How might we think about the history of walls, real and metaphorical, and their place in today’s political rhetoric? In this episode of the History Workshop Podcast, we talk to historian Paul Betts, author of Within Walls: Private Life in the German Democratic Republic.
History Workshop Podcast
Dan Chatterton (1820-1895) was – in his own words ‘one of the revolutionary type of workers for political and social advancement’. This History Workshop podcast takes us in the footsteps of Dan Chatterton, who was born 200 years ago this year.
How might museum exhibitions convey the complex dynamics of black British history? In this episode of the History Workshop Podcast, co-curators Melissa Bennett and Iyamide Thomas discuss their project on “The Krios of Sierra Leone”.
How might historical research into past abuse serve the ends of restorative justice? Katherine O’Donnell and Claire McGettrick of Justice for Magdalenes Research discuss their work recovering the history of the women and girls who passed through Ireland’s Magdalene laundries in this episode of the History Workshop podcast.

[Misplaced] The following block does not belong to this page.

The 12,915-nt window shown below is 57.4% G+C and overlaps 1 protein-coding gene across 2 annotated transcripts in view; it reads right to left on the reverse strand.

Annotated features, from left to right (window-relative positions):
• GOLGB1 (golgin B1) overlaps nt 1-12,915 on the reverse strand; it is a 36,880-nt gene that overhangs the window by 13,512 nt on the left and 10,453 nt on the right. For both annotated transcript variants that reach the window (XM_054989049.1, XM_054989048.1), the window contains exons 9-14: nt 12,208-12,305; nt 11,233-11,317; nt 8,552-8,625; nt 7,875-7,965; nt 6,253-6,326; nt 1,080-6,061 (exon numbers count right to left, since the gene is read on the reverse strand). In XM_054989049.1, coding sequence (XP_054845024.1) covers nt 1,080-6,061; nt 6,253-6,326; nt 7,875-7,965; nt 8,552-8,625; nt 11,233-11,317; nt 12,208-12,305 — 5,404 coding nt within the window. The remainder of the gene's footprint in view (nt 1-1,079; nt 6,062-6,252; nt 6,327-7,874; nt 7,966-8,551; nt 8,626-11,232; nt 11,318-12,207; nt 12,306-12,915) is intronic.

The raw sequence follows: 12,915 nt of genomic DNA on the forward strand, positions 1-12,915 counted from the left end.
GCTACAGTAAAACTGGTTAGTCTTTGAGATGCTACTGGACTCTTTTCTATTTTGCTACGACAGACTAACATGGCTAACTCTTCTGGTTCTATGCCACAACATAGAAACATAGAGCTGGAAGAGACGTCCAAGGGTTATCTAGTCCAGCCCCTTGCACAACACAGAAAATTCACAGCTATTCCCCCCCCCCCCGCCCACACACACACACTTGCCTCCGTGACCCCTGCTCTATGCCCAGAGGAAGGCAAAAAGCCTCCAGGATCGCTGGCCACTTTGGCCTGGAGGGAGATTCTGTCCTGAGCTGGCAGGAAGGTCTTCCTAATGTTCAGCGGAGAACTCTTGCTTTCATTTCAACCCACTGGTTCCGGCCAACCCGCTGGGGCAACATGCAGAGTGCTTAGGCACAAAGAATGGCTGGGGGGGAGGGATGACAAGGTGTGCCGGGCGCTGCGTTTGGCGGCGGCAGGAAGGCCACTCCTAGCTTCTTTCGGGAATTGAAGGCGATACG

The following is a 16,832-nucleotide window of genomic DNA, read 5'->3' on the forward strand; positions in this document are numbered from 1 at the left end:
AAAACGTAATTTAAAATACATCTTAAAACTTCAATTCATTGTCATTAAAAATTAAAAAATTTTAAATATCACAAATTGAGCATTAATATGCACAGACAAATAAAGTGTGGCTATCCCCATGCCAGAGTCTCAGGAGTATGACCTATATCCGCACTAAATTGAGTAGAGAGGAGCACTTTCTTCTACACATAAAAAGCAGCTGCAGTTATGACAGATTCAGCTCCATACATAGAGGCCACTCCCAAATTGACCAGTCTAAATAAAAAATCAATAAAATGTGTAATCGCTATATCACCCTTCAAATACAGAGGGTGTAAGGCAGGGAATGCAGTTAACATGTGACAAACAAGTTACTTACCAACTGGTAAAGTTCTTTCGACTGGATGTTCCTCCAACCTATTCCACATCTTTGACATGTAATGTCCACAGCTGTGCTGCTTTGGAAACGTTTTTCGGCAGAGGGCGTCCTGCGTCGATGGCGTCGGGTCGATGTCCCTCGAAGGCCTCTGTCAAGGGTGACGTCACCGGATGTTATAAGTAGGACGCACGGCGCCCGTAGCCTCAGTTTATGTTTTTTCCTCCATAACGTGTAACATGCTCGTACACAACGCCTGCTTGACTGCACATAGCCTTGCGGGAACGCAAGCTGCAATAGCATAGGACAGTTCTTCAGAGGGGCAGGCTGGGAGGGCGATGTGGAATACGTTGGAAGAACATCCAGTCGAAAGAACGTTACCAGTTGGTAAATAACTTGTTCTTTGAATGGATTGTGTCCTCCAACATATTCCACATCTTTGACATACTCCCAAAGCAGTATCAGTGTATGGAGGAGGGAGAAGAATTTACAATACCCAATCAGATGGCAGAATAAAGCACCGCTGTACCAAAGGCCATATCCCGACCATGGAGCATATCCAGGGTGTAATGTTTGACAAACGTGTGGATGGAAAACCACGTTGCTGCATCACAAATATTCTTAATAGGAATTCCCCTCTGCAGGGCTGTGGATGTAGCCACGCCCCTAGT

Can the migrant detention centres employed by the Trump administration on the US/Mexico border be legitimately labelled “concentration camps”? Historian Dan Stone explores the history of the concentration camp and of its use in political discourse in this episode of the History Workshop Podcast.
How was violence essential to sustaining the British Empire, and why is teaching this imperative in today’s world? Listen to the latest episode History Workshop Podcast.
How was our understanding of sexuality in history transformed by the liberation movements of the late twentieth century and by the challenge of the AIDS epidemic? The historian and activist Jeffrey Weeks explores those questions in the latest episode of the History Workshop podcast. Subscribe and listen now on SoundCloud, Apple Podcasts, and Stitcher.